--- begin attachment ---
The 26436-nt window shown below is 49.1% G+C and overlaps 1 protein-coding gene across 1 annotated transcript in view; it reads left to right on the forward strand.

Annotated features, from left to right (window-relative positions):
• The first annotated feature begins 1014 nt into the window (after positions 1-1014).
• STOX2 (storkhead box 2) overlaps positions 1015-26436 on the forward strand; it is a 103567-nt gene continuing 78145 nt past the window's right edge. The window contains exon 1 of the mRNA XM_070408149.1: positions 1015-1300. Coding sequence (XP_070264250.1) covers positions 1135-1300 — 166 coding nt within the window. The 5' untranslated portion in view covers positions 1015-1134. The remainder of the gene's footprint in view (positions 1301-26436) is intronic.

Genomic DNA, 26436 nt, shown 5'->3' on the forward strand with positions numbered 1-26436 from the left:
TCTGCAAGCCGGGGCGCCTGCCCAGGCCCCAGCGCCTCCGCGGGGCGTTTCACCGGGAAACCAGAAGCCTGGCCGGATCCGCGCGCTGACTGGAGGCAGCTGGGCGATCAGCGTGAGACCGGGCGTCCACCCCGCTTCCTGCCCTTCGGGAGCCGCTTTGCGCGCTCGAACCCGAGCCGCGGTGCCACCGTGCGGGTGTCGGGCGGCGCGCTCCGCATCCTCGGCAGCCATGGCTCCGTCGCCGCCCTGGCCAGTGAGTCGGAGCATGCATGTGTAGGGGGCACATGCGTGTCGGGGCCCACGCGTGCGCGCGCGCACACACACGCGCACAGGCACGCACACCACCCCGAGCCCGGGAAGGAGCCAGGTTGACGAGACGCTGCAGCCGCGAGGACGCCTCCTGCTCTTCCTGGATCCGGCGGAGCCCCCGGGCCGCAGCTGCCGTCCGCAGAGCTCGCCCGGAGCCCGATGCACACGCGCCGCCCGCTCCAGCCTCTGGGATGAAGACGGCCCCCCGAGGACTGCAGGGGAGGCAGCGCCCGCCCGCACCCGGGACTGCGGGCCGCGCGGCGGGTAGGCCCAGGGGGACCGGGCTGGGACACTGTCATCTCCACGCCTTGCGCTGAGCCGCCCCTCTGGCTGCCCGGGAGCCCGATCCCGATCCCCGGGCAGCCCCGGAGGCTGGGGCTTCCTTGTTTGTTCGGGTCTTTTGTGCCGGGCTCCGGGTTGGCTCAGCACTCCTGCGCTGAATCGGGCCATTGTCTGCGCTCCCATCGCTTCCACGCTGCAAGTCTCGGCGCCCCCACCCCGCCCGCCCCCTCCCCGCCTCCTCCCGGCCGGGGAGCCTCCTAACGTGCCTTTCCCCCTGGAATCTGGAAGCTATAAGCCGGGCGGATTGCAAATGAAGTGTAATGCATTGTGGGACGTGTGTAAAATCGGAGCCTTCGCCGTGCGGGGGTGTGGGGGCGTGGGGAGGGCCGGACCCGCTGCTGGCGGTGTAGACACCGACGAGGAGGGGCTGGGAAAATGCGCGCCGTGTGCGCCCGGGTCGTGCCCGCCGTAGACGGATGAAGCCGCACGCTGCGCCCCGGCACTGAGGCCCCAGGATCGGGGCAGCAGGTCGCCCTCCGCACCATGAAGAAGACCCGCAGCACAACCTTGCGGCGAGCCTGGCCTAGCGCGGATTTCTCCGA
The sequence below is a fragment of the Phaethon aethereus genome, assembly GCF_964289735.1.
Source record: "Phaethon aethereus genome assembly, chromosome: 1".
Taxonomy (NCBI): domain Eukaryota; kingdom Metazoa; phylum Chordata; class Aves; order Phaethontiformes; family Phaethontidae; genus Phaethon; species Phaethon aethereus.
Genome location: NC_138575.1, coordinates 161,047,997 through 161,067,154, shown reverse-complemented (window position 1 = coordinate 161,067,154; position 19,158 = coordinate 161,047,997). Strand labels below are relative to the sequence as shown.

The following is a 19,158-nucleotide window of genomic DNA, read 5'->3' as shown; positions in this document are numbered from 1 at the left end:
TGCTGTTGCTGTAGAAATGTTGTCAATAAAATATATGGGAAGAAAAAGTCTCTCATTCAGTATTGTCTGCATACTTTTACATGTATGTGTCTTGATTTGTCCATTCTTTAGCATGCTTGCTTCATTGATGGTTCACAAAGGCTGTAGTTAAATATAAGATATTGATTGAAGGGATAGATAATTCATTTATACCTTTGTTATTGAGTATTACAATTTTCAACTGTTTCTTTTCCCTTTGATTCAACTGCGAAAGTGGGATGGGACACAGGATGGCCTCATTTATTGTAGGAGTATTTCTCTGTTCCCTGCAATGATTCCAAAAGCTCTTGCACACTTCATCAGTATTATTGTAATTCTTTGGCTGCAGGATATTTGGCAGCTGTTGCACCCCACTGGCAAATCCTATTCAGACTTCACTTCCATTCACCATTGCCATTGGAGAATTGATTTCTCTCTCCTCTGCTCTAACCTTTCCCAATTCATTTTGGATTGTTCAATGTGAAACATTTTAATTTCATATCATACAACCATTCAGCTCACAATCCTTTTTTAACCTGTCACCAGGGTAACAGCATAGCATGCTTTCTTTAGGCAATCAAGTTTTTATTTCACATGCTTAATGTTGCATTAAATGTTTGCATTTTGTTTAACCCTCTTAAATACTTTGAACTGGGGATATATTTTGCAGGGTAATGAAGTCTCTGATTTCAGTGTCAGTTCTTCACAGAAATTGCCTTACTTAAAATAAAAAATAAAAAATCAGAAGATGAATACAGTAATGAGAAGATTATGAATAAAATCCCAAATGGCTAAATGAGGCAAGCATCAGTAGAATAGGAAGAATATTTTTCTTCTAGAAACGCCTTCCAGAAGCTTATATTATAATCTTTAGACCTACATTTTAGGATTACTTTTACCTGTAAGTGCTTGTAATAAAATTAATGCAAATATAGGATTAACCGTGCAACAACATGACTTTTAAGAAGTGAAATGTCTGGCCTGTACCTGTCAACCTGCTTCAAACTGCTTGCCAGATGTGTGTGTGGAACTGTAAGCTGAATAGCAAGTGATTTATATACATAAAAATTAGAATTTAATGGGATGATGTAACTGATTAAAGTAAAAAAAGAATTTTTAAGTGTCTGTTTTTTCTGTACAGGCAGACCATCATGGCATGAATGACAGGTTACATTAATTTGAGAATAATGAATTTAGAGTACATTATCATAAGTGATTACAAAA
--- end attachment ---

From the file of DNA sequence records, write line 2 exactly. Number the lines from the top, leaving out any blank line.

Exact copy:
Annotated features, from left to right (window-relative positions):